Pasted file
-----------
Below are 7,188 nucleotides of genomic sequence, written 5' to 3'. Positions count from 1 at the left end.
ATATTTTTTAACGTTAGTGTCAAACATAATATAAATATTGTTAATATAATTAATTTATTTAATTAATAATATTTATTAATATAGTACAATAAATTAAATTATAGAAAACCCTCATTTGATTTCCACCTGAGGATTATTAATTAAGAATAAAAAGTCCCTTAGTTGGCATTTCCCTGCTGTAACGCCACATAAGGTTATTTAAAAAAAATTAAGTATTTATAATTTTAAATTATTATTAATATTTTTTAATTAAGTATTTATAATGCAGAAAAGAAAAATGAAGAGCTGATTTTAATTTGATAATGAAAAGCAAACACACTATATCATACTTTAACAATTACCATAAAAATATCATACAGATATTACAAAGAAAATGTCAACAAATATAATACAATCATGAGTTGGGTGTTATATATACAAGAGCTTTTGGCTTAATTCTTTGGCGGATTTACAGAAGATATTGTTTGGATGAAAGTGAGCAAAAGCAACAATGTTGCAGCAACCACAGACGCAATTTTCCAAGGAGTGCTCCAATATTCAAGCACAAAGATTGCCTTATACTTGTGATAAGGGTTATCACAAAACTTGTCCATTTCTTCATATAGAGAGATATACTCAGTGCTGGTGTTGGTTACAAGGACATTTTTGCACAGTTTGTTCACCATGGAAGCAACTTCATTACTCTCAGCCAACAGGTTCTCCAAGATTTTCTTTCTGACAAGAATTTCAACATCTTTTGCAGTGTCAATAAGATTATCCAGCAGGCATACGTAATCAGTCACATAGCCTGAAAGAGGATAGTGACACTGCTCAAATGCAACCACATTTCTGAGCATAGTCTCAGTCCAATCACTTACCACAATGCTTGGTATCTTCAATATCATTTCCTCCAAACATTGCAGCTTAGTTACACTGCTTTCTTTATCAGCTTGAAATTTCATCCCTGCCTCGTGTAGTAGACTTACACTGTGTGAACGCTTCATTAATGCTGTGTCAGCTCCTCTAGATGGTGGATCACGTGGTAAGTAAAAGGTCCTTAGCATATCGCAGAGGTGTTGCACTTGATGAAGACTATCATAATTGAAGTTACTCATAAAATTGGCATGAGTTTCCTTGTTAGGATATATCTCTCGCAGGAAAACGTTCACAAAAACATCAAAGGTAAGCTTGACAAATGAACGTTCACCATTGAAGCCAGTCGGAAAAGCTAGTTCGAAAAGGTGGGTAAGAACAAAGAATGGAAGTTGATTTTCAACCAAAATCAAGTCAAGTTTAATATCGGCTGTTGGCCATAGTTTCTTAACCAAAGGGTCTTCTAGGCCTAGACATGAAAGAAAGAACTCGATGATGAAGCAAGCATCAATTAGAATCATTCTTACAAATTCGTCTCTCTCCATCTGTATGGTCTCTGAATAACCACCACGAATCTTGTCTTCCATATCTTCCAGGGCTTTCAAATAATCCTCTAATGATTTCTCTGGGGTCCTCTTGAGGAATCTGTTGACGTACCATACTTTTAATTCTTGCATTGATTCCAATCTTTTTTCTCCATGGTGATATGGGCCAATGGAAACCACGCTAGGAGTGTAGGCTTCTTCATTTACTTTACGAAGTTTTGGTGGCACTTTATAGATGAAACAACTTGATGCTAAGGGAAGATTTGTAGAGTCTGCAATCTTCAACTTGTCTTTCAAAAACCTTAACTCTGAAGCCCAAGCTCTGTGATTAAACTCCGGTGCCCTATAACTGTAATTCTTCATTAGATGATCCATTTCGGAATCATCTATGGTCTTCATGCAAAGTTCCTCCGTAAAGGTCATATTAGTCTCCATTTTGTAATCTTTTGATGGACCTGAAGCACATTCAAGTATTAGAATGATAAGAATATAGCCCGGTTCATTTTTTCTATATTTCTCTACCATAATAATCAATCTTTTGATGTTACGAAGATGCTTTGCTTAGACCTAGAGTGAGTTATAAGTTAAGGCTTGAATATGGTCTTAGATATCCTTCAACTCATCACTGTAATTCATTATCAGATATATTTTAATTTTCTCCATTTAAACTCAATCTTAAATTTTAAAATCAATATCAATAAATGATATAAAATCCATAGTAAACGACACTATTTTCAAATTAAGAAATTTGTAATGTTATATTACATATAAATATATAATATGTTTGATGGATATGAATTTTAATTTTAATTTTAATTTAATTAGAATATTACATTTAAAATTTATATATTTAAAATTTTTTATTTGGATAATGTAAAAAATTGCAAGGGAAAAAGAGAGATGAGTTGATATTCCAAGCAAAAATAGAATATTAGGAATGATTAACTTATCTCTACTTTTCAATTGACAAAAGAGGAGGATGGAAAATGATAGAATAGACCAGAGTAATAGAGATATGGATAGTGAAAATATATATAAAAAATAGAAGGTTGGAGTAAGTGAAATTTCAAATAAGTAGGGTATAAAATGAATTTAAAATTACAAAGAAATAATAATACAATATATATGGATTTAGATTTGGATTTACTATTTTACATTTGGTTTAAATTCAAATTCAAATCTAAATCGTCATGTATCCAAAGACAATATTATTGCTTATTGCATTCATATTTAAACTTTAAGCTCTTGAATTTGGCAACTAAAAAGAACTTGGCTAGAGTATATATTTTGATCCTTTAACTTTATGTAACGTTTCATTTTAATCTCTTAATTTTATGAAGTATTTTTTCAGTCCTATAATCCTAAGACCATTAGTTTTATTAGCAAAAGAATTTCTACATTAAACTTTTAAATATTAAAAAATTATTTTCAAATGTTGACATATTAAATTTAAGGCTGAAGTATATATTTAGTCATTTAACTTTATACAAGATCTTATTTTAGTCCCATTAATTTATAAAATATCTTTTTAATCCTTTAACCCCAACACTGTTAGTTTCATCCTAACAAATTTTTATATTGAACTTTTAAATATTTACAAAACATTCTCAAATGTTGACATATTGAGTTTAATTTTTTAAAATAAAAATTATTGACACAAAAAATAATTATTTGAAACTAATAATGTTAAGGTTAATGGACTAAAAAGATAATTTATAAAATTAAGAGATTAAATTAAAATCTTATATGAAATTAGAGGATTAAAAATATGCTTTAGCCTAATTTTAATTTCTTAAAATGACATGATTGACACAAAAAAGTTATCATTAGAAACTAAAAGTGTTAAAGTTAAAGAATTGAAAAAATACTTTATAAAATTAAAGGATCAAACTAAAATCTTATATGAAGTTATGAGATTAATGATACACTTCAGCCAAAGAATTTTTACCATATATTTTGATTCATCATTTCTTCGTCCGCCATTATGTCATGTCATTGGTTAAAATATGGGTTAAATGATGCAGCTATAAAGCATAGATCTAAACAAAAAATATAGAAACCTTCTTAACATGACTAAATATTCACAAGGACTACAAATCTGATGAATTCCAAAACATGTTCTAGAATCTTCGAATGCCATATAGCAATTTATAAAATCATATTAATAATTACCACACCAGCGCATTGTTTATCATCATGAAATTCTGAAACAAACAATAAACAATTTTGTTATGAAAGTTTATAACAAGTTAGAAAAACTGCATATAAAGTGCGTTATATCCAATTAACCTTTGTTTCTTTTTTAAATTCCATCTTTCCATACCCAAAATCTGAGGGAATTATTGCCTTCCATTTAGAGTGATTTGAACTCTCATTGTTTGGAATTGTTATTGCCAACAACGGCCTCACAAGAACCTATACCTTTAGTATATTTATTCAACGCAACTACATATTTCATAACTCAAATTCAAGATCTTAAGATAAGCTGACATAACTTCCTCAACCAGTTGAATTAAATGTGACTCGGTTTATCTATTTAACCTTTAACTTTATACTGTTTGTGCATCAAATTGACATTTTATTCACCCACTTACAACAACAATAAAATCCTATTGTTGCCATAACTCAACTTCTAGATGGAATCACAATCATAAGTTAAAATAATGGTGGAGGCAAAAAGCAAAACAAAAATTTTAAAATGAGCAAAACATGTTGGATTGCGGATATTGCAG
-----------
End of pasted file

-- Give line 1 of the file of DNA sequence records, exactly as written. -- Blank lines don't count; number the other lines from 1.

Below are 7,188 nucleotides of genomic sequence, written 5' to 3'. Positions count from 1 at the left end.